Chapter 1. Enduring CSS
Writing styles for rapidly changing, long-lived web projects
This isn't actually a book about writing CSS, as in the stuff inside the curly braces. It's a book about the organising and architecture of CSS; the parts outside the braces. It's the considerations that can be happily ignored on smaller projects but actually become the most difficult part of writing CSS in larger projects.
Terms like 'CSS at scale', or 'Large-scale CSS' can seem quite nebulous. I'll try and clarify.
When people talk about 'large scale CSS' or 'writing CSS at scale' there can be a few possible metrics that relate to the 'large' or 'big' part of the description.
- It might be CSS that simply has a large file size. There's a lot of CSS output and so making changes to that codebase can be difficult, as there is so much of the code to consider.
- The CSS could be said to be 'large' due to the complexity of the user interface that is being built with it. The overall file size may be smaller than the first situation but there may be a great many pieces of user interface that's codified in those styles. Considering how to effect changes across all of those visuals may be problematic.
- It might be 'large CSS' simply due to the number of developers that have, are, and will be likely to touch and change the CSS code base.
Or, it can be all the above.
Defining the problem
Enduring CSS was born from my own need to define a rational approach to writing CSS on large scale web applications.
The definition of what makes something a 'web application' as opposed to merely a 'web page' can be divisive so let's put that aside for now. Let's simply consider the scenario in which a new approach to writing CSS was needed.
Consider an interface that is, by necessity, densely populated with visual components; sliders, buttons, input fields etc.
In addition, consider that this interface is constantly evolving and needs to change rapidly. Furthermore, these changes are made by many different style sheet authors that need to touch the CSS code daily.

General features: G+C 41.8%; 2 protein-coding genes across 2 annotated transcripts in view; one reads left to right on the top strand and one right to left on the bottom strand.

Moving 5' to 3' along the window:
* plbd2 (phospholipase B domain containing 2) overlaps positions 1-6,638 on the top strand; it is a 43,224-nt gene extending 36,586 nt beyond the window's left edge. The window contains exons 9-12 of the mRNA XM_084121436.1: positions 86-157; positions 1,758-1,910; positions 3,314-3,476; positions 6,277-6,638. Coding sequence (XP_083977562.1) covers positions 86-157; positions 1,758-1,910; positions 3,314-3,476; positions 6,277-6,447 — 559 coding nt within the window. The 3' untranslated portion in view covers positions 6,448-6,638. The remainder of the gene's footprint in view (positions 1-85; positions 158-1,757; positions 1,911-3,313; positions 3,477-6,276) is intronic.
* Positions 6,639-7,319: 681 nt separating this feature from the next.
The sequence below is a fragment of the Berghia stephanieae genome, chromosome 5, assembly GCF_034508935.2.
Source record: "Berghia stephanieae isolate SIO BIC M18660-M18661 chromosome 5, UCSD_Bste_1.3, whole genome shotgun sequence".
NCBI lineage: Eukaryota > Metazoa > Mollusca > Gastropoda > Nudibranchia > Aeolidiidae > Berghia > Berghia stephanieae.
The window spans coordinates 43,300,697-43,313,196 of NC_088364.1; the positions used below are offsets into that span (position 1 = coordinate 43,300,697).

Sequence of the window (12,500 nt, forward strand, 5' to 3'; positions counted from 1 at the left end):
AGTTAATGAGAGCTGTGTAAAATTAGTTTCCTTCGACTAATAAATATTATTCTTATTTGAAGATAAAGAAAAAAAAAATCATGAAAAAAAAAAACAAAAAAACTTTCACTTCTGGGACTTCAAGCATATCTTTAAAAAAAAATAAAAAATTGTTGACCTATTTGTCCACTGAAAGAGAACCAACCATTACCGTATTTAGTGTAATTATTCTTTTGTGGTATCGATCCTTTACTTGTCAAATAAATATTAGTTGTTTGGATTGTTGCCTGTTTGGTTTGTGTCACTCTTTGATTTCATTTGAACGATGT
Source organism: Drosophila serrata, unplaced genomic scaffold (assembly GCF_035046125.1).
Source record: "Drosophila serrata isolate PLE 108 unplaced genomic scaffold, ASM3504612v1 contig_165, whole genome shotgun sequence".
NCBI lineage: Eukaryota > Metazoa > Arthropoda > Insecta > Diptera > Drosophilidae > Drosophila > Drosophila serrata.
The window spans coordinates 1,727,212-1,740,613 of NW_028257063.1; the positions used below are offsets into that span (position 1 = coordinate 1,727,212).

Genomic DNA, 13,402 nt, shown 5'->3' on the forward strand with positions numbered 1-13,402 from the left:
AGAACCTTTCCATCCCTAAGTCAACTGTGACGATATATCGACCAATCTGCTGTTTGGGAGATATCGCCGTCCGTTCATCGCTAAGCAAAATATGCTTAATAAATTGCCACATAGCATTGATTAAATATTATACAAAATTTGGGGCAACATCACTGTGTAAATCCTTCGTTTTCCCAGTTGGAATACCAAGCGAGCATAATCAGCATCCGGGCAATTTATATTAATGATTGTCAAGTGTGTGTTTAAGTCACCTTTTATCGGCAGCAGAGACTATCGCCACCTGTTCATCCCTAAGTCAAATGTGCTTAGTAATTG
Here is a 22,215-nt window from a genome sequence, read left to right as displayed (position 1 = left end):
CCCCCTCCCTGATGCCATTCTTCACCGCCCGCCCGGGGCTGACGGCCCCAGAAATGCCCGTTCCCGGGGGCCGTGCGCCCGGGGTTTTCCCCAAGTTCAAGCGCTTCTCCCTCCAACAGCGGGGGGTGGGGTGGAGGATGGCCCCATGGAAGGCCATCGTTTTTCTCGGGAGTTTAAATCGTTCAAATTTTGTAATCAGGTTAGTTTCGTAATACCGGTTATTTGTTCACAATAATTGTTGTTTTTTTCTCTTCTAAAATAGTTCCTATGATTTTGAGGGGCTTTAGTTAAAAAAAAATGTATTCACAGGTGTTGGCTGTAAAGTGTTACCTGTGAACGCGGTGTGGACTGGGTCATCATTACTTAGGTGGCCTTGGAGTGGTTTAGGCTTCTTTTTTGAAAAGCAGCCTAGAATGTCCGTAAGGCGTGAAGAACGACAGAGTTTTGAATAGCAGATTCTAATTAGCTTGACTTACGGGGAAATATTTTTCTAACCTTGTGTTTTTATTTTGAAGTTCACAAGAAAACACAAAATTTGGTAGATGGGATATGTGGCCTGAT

Due to the number of authors, through many iterations, the CSS becomes unruly. Typically this style sheet entropy is the result of mixed approaches, different levels of technical understanding between authors and code documentation that varies greatly in quality.
So we have CSS that is now difficult to iterate upon, hard to reason about and nobody is ever quite sure where redundancy lies. Ultimately style sheet authors lack the confidence to remove code for fear of inadvertently effecting other parts of the application.
If you've ever inherited or worked in a team on a large CSS codebase, I'm sure you can sympathise.
Therefore, at the outset of my journey, I defined some basic needs. More simply, these were the problems that any new CSS authoring approach had to solve. Here is the list of those needs:
- to allow the easy maintenance of a large CSS codebase over time
- to allow portions of CSS code to be removed from the codebase without effecting the remaining styles
- to make it possible to rapidly iterate on any new designs
- changing the properties and values that applied to one visual element should not unintentionally effect others
- any solution should require minimal tooling and workflow changes to implement
- where possible, W3C standards such as ARIA should be used to communicate state change within the user interface
In the next chapter we are going to look more specifically at these problems. However, first, an important cautionary note.
Solve your own problems
I believe in 'Pin Cing Do', which translates roughly as the 'The way of pragmatic coding'. This means solving the problems you actually have. Therefore, I'll state something up front that may be obvious to some:
It may be that the problems I had were not the problems you have. As such, you should temper the advice and approach offered herein accordingly. Alternatively, consider that your needs may be better addressed by different approaches and methodologies. I'm not going to try and convince you that ECSS is necessarily the best solution in all situations. For example:
- ECSS won't give you the smallest possible CSS footprint (consider Atomic CSS for that).
- It isn't widely used and documented (consider BEM if ubiquity is a major concern).
- ECSS does not abstract styles and allow styling of elements from a bunch of specific utility classes. You should look at OOCSS and read the writing of its many advocates for that.
OK, public service announcement out of the way. Let's head on to the next chapter. This is where we'll look at the principle problems of working with CSS on large scale projects: specificity, the cascade, isolation and selectors tied to structural elements.